quotations about reform
To reform a world, to reform a nation, no wise man will undertake; and all but foolish men know, that the only solid, though a far slower reformation, is what each begins and perfects on himself.
THOMAS CARLYLE, Signs of the Times
Unless the reformer can invent something which substitutes attractive virtues for attractive vices, he will fail.
WALTER LIPPMANN, A Preface to Politics
We must reform society before we can reform ourselves.
GEORGE BERNARD SHAW, preface, Misalliance
Reform, to be useful and durable, must be gradual and cautious.
HORACE SMITH, attributed, Day's Collacon
Every reform was once a private opinion.
RALPH WALDO EMERSON, Essays
Every reform, however necessary, will by weak minds be carried to an excess, which will itself need reforming.
SAMUEL TAYLOR COLERIDGE, Biographia Literaria
Most reformers, like a pair of trousers on a windy clothesline, go through a vast deal of vehement motion, but stay in the same place.
AUSTIN O'MALLEY, Keystones of Thought
Many of the great reforms of society do not come from the upper levels, but from the upheavals of the lower strata.
LEWIS F. KORNS, Thoughts
Whatever statesman or sage will effect reforms upon a gigantic or godlike scale must begin with the young.
HORACE MANN, Thoughts
We talk much of reform, meaning thereby a change of mud in our mud-bath.
ABRAHAM MILLER, Unmoral Maxims
Every man is a reformer until reform tramps on his toes.
EDGAR WATSON HOWE, Country Town Sayings
Reform is a good, replete with paradox; it is a cathartic which our political quacks, like our medical, recommend to others, but will not take themselves; it is admired by all who cannot effect it, and abused by all who can; it is thought pregnant with danger, for all time that is present, but would have been extremely profitable for that which is past, and will be highly salutary for that which is to come; therefore it has been thought expedient for all administrations which have been, or that will be, but by any particular one which is, it is considered, like Scotch grapes, to be very seldom ripe, and by the time it is so, to be quite out of season.
CHARLES CALEB COLTON, Lacon
Cautious, careful people, always casting about to preserve their reputation and social standing, never can bring about a reform. Those who are really in earnest must be willing to be anything or nothing in the world's estimation.
SUSAN B. ANTHONY, On the Campaign for Divorce Law Reform, 1860
ON ANOTHER occasion I met a group of reformers. The atmosphere seemed rarified. The talk was of high things. We fairly bathed in spirituality. Soon, however, the situation changed. The reformers became involved in an argument. They grew vehement, angry. Each tried to keep the others from talking that he might talk himself. And I saw that they were all animated with fury, because they believed they were fighting for the right. The fact was, of course, that each was fighting for his opinion, asserting himself, beating down the others so that his view might prevail. It was a painful scene, yet comic. No opinions were changed. There was great damage to feelings. One remark struck me as particularly illuminating. But it wasn't merely a remark. It was a roar, directed by one reformer at another reformer. "I guess you haven't got the truth yet!"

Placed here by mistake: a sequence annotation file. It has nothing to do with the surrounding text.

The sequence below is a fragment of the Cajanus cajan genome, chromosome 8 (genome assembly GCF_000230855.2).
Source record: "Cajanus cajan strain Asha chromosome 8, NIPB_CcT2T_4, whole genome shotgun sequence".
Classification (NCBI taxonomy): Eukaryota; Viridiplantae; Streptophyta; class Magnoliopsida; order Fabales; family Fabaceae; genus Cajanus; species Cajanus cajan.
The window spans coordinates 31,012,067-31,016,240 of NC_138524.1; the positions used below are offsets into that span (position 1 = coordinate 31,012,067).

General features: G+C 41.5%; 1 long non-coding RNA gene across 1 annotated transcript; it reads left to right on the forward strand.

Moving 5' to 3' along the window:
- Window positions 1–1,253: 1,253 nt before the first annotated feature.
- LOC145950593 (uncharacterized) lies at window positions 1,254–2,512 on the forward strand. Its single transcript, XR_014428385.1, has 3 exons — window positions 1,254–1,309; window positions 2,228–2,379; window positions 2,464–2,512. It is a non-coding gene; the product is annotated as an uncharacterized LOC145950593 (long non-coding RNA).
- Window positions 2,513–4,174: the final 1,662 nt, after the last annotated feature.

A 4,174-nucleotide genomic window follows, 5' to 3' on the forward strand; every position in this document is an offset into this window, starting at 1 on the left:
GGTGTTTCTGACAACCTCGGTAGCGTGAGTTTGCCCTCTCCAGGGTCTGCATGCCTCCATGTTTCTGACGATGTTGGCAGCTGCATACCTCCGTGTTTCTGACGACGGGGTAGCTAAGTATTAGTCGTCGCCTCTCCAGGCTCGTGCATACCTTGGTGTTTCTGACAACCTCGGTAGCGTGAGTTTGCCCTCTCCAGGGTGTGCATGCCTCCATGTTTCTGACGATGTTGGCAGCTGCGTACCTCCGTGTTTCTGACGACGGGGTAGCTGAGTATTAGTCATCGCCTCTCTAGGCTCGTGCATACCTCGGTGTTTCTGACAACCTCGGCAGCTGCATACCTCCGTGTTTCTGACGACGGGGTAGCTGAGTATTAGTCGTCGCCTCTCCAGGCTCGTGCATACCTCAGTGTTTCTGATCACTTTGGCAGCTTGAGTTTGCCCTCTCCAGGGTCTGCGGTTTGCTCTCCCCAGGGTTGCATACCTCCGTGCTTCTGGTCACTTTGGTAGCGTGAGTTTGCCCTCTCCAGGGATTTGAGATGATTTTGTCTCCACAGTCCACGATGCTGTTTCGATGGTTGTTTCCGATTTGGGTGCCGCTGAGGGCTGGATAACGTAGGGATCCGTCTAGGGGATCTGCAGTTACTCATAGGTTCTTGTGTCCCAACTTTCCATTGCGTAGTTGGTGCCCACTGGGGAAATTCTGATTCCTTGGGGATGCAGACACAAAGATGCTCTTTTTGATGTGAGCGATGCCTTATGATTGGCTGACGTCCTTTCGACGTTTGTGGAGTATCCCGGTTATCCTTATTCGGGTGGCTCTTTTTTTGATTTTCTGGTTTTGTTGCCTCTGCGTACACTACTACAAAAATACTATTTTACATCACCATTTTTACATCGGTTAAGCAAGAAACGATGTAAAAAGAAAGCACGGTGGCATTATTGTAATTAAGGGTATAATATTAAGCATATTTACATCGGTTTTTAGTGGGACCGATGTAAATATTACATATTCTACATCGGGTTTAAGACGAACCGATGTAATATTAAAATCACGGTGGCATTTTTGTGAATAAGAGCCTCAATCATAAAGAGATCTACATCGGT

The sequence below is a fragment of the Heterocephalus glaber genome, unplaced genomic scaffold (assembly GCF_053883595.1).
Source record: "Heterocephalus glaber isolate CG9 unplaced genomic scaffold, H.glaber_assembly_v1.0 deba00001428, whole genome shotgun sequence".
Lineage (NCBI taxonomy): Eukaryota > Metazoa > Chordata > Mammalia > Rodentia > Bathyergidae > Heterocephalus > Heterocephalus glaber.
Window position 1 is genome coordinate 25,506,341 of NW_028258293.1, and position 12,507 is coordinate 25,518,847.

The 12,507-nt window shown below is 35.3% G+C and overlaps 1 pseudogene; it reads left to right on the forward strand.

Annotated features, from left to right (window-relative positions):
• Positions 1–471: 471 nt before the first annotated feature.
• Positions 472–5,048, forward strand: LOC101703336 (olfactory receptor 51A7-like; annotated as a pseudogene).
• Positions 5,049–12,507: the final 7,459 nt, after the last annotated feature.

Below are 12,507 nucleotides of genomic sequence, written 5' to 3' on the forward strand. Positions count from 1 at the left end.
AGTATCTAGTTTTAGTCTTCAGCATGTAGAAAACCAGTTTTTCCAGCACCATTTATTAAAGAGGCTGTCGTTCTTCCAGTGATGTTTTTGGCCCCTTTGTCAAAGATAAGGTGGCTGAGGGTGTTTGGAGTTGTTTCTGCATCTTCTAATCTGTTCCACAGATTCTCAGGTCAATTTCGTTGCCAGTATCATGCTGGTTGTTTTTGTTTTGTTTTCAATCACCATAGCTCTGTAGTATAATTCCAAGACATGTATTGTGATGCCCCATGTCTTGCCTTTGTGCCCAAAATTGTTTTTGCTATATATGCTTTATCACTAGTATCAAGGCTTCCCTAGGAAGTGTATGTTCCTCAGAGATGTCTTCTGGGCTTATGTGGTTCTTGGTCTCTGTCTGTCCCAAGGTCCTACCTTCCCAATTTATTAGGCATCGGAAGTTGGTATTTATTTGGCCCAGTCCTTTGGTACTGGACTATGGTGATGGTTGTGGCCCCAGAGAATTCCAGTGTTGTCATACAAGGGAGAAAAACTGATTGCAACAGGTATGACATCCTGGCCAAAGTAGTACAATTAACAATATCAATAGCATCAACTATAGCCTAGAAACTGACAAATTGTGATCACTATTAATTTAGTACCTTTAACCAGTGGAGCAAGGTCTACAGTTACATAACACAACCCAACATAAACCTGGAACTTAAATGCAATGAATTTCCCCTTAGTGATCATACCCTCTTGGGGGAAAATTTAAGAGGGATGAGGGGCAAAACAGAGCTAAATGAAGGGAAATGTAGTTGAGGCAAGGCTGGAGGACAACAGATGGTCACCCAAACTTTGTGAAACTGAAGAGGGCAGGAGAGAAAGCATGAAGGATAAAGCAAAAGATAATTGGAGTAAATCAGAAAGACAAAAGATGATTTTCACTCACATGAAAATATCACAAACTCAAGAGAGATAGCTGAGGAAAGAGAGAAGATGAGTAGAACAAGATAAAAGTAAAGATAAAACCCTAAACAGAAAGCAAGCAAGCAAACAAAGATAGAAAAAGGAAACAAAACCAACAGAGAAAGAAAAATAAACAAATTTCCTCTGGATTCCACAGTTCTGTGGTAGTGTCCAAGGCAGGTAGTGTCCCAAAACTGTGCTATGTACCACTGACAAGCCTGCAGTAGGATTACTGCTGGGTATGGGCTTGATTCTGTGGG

JOHN DANIEL BARRY, "Reformers", Intimations
The voice of great events is proclaiming to us, Reform, that you may preserve.
THOMAS BABINGTON MACAULAY, speech on parliamentary reform, March 2, 1831
Mere reformation differs as much from regeneration, as whitewashing an old rotten house differs from taking it down and building a new one.
A. M. TOPLADY, attributed, Day's Collacon
If you want a man to succeed in the reform of his affairs which are in a deadlock and mess, you must self-evidently first of all tell him how to reform the instrument with which he has to carry out that reform--the instrument, viz, the man himself.
CONFUCIUS, The Universal Order: Or, Conduct of Life, a Confucian Catechism
In the matter of reforming things, as distinct from deforming them, there is one plain and simple principle; a principle which will probably be called a paradox. There exists in such a case a certain institution or law; let us say, for the sake of simplicity, a fence or gate erected across a road. The more modern type of reformer goes gaily up to it and says, "I don't see the use of this; let us clear it away." To which the more intelligent type of reformer will do well to answer: "If you don't see the use of it, I certainly won't let you clear it away. Go away and think. Then, when you can come back and tell me that you do see the use of it, I may allow you to destroy it."
G. K. CHESTERTON, The Thing: Why I am a Catholic
The only way a woman can ever reform a man is by boring him so completely that he loses all possible interest in life.
OSCAR WILDE, The Picture of Dorian Gray
They were apt vociferously to demand "reform" as if it were some concrete substance, like cake, which could be handed out at will, in tangible masses, if only the demand were urgent enough. These parlor reformers made up for inefficiency in action by zeal in criticising; and they delighted in criticising the men who really were doing the things which they said ought to be done, but which they lacked the sinewy power to do. They often upheld ideals which were not merely impossible but highly undesirable, and thereby played into the hands of the very politicians to whom they professed to be most hostile. Moreover, if they believed their own interests, individually or as a class, were jeoparded, they were apt to show no higher standards than did the men they usually denounced.
THEODORE ROOSEVELT, An Autobiography